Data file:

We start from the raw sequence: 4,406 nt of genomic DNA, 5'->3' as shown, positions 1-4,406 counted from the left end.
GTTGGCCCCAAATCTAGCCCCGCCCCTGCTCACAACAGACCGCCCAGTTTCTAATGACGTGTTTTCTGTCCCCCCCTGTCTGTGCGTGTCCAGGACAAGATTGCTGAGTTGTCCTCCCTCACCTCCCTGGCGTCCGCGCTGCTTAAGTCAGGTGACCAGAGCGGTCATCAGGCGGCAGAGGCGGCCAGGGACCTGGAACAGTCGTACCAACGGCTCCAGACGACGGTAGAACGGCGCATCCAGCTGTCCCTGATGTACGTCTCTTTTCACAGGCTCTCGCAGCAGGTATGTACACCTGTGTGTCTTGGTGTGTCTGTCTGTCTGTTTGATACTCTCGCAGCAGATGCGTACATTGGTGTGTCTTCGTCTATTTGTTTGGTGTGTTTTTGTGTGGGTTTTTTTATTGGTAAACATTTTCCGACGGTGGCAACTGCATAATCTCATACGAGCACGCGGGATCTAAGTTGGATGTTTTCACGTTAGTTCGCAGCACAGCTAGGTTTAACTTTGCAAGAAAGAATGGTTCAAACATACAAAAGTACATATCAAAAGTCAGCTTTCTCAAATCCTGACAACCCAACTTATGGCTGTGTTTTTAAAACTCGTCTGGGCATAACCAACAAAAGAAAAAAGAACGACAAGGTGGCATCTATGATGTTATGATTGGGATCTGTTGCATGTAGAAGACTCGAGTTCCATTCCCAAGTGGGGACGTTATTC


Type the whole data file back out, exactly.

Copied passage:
We start from the raw sequence: 4,406 nt of genomic DNA, 5'->3' as shown, positions 1-4,406 counted from the left end.
GTTGGCCCCAAATCTAGCCCCGCCCCTGCTCACAACAGACCGCCCAGTTTCTAATGACGTGTTTTCTGTCCCCCCCTGTCTGTGCGTGTCCAGGACAAGATTGCTGAGTTGTCCTCCCTCACCTCCCTGGCGTCCGCGCTGCTTAAGTCAGGTGACCAGAGCGGTCATCAGGCGGCAGAGGCGGCCAGGGACCTGGAACAGTCGTACCAACGGCTCCAGACGACGGTAGAACGGCGCATCCAGCTGTCCCTGATGTACGTCTCTTTTCACAGGCTCTCGCAGCAGGTATGTACACCTGTGTGTCTTGGTGTGTCTGTCTGTCTGTTTGATACTCTCGCAGCAGATGCGTACATTGGTGTGTCTTCGTCTATTTGTTTGGTGTGTTTTTGTGTGGGTTTTTTTATTGGTAAACATTTTCCGACGGTGGCAACTGCATAATCTCATACGAGCACGCGGGATCTAAGTTGGATGTTTTCACGTTAGTTCGCAGCACAGCTAGGTTTAACTTTGCAAGAAAGAATGGTTCAAACATACAAAAGTACATATCAAAAGTCAGCTTTCTCAAATCCTGACAACCCAACTTATGGCTGTGTTTTTAAAACTCGTCTGGGCATAACCAACAAAAGAAAAAAGAACGACAAGGTGGCATCTATGATGTTATGATTGGGATCTGTTGCATGTAGAAGACTCGAGTTCCATTCCCAAGTGGGGACGTTATTC